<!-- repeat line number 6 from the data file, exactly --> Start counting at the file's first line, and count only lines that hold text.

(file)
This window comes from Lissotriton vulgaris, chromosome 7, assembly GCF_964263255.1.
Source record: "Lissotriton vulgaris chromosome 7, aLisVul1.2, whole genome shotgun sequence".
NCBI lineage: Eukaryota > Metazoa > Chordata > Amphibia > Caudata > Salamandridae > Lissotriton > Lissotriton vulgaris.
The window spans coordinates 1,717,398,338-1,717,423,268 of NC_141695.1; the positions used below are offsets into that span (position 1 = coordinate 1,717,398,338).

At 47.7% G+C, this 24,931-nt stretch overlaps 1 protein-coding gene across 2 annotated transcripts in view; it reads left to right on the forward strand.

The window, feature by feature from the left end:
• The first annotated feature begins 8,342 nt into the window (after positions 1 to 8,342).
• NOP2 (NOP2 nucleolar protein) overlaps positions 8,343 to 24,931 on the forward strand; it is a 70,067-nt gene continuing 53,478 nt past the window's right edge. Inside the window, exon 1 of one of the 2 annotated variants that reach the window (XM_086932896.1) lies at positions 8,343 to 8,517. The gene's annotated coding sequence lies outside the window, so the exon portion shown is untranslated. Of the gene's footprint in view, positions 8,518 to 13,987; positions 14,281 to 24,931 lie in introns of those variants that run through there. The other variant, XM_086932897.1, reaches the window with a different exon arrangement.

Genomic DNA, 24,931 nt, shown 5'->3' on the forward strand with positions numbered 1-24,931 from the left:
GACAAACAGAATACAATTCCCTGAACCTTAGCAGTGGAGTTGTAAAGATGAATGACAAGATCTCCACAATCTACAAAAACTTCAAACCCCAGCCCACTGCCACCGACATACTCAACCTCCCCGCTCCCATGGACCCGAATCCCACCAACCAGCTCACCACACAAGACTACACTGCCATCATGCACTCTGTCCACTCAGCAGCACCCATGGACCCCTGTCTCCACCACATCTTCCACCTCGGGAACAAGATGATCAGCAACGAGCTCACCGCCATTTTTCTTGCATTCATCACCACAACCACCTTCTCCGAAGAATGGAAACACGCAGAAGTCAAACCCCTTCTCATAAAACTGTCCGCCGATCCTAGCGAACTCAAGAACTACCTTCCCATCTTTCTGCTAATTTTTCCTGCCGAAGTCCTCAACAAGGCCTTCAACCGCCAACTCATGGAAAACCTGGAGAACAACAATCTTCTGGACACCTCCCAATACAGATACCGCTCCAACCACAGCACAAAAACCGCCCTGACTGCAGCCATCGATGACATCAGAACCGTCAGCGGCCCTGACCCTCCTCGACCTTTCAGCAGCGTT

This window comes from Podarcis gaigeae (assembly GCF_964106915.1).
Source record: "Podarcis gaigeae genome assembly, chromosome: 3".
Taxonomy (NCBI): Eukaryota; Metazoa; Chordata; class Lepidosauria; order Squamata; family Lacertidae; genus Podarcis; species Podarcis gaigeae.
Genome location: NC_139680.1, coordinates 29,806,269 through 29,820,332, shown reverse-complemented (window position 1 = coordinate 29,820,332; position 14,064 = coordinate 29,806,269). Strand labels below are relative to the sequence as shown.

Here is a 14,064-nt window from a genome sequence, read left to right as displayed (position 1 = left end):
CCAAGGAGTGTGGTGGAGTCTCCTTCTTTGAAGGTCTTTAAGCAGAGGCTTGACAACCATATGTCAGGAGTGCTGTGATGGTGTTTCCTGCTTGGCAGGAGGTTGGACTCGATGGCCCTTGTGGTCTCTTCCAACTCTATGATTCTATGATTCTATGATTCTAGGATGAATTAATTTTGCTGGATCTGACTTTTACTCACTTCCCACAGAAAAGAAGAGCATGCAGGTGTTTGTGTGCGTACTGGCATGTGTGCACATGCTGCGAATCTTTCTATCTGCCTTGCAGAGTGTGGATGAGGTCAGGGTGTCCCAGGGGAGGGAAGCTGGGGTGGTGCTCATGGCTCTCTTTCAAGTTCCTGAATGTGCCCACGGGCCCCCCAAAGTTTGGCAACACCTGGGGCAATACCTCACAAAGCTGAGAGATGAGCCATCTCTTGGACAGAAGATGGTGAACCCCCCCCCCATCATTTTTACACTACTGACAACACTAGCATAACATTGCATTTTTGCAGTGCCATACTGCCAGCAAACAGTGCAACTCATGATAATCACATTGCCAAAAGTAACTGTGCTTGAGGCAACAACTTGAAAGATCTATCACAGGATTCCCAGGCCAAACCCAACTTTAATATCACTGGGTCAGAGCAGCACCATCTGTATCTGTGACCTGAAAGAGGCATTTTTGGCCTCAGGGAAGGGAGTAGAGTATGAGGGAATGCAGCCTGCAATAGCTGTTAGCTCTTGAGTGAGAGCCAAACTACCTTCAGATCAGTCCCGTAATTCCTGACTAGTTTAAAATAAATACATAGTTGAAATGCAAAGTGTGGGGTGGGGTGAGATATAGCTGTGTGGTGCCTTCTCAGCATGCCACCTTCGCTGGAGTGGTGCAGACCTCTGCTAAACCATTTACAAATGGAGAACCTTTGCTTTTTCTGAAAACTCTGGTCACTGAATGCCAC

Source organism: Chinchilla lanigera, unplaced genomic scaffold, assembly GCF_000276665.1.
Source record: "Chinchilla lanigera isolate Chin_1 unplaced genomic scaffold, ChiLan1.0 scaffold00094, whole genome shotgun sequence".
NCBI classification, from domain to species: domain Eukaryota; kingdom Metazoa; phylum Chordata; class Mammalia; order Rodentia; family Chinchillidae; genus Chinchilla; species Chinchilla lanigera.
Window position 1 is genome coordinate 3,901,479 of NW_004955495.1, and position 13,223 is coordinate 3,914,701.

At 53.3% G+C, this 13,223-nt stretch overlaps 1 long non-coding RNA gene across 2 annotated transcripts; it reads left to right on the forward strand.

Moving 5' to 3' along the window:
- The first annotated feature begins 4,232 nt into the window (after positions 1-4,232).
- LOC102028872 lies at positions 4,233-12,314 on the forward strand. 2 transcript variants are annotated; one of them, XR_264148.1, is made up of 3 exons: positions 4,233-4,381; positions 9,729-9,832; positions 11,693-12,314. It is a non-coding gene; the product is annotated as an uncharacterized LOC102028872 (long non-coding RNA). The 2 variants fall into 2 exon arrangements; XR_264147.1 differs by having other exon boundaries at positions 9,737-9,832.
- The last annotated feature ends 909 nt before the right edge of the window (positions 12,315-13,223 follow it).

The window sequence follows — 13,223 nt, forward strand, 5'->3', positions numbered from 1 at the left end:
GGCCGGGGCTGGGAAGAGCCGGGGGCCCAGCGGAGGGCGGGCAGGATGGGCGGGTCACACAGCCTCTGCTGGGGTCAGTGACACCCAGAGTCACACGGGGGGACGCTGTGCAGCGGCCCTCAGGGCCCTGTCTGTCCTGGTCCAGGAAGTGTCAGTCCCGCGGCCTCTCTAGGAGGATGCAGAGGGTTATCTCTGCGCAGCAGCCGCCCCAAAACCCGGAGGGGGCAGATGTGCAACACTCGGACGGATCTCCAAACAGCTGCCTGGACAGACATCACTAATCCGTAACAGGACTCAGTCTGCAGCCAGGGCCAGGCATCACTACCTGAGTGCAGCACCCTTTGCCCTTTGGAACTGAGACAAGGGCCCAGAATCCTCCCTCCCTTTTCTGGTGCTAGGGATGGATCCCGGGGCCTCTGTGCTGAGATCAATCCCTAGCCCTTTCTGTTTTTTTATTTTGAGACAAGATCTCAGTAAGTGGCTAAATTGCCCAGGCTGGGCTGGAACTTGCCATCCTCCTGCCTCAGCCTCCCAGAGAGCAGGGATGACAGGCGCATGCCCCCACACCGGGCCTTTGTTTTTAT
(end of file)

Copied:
The window, feature by feature from the left end: